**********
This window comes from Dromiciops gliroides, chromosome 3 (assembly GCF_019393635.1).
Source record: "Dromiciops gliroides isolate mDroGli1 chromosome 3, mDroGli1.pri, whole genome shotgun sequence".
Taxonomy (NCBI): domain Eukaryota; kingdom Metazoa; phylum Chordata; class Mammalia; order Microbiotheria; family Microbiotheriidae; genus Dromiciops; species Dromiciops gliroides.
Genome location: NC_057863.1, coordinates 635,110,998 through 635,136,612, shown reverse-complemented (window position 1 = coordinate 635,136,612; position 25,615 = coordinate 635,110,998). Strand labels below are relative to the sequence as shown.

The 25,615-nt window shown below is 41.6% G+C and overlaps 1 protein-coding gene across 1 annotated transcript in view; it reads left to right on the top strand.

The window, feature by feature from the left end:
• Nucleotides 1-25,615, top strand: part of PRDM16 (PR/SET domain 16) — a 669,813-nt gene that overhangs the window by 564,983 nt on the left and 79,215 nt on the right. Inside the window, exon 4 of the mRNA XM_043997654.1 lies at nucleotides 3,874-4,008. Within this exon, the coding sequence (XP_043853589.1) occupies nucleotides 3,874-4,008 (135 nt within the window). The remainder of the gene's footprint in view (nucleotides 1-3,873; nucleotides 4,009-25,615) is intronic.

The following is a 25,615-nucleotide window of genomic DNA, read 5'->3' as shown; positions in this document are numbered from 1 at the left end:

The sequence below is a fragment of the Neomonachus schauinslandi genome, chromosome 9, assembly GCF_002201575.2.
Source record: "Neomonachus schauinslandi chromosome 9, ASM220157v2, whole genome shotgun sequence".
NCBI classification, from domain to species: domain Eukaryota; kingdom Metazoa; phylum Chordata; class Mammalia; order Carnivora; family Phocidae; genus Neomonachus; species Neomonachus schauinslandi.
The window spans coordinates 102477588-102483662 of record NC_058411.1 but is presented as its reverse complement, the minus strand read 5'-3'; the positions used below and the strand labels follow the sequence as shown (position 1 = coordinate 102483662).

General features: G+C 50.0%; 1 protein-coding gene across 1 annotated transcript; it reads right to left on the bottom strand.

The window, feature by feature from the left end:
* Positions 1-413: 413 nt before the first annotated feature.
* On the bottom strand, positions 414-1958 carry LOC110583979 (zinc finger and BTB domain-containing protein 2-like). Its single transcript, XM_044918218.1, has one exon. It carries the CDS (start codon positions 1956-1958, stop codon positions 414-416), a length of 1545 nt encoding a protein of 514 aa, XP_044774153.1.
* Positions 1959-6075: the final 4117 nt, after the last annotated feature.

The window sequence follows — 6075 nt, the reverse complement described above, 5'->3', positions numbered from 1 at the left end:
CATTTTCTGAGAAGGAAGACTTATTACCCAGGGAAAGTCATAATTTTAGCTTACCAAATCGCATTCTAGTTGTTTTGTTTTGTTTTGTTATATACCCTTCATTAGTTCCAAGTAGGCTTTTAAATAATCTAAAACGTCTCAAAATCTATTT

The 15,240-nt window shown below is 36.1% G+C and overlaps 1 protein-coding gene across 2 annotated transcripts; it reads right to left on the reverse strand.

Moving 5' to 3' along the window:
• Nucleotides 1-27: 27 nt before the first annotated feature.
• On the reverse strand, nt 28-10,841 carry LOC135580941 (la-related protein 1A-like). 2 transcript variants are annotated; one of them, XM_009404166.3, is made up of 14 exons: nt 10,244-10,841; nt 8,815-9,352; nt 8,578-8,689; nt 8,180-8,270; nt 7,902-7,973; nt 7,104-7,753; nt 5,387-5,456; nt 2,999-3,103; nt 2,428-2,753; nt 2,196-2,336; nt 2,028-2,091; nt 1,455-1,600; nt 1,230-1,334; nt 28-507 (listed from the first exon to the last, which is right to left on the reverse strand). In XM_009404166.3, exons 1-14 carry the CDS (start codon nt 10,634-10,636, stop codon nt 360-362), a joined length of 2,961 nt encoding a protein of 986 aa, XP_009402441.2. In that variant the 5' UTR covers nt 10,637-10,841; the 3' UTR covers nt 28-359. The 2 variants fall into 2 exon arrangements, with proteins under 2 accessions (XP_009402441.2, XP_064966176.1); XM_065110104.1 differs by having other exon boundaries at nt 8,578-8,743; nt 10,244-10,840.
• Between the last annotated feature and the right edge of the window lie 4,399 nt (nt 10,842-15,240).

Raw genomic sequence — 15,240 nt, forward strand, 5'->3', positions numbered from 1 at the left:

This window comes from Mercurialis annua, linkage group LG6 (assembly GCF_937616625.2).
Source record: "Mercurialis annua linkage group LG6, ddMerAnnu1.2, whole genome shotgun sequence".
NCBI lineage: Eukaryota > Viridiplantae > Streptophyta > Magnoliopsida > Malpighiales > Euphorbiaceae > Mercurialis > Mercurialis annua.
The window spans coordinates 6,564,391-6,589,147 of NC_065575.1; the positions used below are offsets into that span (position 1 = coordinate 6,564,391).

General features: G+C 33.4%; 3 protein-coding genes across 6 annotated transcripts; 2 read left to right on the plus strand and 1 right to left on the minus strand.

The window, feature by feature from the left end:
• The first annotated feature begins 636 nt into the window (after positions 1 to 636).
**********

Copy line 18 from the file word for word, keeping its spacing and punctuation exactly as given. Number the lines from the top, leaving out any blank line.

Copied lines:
The window sequence follows — 6075 nt, the reverse complement described above, 5'->3', positions numbered from 1 at the left end: